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BAGHDAD, Iraq — Amid growing indications that coalition troops may be the targets of at least one trained assassin, cash rewards have been offered to Iraqi citizens who provide information on those attacking British and American forces.

At a pair of news conferences Tuesday, coalition officials discussed the rewards and continued to assert that they don’t believe fugitive former leader Saddam Hussein is directing the attacks.

“They are conducted, however, with considerable professionalism,” said L. Paul Bremer, chief administrator of the Coalition Provisional Authority.

Bremer admitted that a second audiotape reportedly released by the ousted Iraqi strongman Tuesday might be spurring on those attacking coalition troops.

“I would really prefer for him to be in our custody or be dead,” Bremer said.

Coalition forces continue to be the focus of more than a dozen attacks in the country every day. Coalition officials say that number must be put in context, because there are more than 2,000 patrols conducted in the country each day, and coalition soldiers man hundreds of strategic sites around the clock.

Asked at an earlier press conference if he is particularly concerned about the hitman-like tactics used against coalition troops and a British journalist who was killed last week, the top American adviser to the Iraqi police indicated he wasn’t.

“I don’t think it’s any more of a challenge than we have in going after anyone who attacks a coalition member,” said Bernard Kerik, a former New York City police commissioner and now the coalition’s senior political adviser to the Ministry of Interior.

As to whether the same person was carrying out the attacks — generally involving a shot to the back of the head at close range and then a quick escape into a crowd — Kerik admitted that “there are obviously certain patterns that seem to be alike.”

Bremer went a step further at his news conference: “The assassination of one of our soldiers [at Baghdad University] was the eighth with the same MO in the last eight weeks.”

The news conference ended before he could be asked to expand on those comments. Kerik had said earlier that the matter was under investigation by the Army’s Criminal Investigation Command and the Iraqi police.

The rewards the coalition is offering — a minimum of $2,500 if the information leads to an arrest of those attacking coalition troops or Iraqi police — come on the heels of huge offers to get Saddam and his two sons.

Those rewards, with a potential value of $55 million, are similar to the one issued for al-Qaida terrorist leader Osama bin Laden that has yet to be collected.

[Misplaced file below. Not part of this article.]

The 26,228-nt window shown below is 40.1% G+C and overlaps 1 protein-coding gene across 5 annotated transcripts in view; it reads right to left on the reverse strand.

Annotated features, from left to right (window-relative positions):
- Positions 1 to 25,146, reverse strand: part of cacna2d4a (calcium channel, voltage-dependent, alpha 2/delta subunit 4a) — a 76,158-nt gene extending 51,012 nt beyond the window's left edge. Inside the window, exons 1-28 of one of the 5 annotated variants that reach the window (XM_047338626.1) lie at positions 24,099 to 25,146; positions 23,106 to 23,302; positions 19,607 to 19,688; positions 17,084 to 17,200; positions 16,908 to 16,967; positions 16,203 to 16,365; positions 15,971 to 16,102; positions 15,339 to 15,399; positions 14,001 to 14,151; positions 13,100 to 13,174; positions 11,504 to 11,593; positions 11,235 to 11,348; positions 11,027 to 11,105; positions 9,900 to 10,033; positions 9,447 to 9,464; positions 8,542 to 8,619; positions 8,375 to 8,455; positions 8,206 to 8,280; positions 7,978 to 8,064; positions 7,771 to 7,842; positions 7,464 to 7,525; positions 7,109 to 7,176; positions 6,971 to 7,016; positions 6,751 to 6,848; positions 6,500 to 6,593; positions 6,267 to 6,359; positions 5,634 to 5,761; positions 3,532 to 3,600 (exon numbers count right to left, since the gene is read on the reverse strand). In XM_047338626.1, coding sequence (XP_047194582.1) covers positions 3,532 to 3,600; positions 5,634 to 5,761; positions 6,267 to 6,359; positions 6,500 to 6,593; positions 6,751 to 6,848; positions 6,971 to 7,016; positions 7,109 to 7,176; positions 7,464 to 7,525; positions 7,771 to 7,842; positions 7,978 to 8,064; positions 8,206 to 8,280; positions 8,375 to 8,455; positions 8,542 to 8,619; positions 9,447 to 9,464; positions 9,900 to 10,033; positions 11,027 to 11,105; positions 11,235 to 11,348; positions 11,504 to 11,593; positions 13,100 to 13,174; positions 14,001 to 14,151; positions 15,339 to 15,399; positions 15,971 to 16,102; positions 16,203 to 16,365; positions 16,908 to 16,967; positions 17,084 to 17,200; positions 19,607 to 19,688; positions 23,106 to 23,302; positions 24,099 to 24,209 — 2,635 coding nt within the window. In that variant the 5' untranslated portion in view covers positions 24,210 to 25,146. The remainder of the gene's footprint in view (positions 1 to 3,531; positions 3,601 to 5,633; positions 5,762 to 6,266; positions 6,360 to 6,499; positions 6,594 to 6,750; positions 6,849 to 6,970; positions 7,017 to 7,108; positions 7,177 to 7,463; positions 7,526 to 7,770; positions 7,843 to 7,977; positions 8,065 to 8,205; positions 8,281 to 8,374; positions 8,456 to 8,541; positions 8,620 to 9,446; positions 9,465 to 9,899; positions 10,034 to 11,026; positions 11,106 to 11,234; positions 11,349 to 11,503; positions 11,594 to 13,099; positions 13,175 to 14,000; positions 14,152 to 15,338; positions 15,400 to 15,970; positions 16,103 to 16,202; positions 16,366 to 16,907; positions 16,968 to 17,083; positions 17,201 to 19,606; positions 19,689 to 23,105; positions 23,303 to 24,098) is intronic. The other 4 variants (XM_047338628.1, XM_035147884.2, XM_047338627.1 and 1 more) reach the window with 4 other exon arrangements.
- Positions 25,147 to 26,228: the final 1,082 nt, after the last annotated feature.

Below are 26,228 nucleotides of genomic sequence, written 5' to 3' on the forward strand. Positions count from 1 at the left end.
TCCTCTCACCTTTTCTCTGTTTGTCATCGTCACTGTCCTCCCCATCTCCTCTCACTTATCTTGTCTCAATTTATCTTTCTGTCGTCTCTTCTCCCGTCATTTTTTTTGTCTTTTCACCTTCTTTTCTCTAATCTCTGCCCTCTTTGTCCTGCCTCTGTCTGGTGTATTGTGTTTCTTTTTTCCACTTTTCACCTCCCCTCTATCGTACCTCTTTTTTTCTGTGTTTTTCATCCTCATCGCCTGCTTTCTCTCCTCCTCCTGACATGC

Bremer didn’t seem to think that Saddam would elude U.S. capture for as long.

“We will eventually capture or kill him,” he said.

Asked how an Iraqi citizen could collect a reward for Saddam or one for helping to arrest those attacking troops, Kerik said they could visit an Iraqi police station or talk to coalition forces. Word of the rewards has been put on posters, broadcast on local TV stations and mentioned frequently in the Arabic media.

Iraqi police effective, Kerik says

BAGHDAD, Iraq — It might seem like it to some, but coalition forces aren’t alone in trying to bring peace and stability to Iraq.

“The Iraqi police are doing a tremendous job in their attempt to secure the city and country and a lot of that goes unnoticed,” Bernard Kerik, the coalition’s senior political adviser to the Ministry of Interior, said at a Tuesday news conference.

Kerik listed seven instances in a three-week period ending Sunday where a special police unit had arrested suspected war criminals, seized weapons and large sums of money, and helped break up illegal enterprises.

That force is headed by Hikmat Ibrahim, commandant of the Iraqi police academy. He attended the news conference with Kerik, telling his audience in Arabic the police force was simply protecting the people of Iraq by performing everyday missions.

Some of those officers have lost their lives doing so. An attack Saturday in Ramadi killed seven police recruits who had just completed training under U.S. supervision.

“That attack has done nothing but make them stronger and more dedicated,” Kerik said of the Iraqi police force.

He said the number of police across the country — 31,000 with about a quarter in Baghdad alone — continues to grow. When Kerik took his position seven weeks ago, he said there were nine functioning stations in the capital city. That number has grown to 34.

“There will eventually be around 60,” he said.

— Kent Harris

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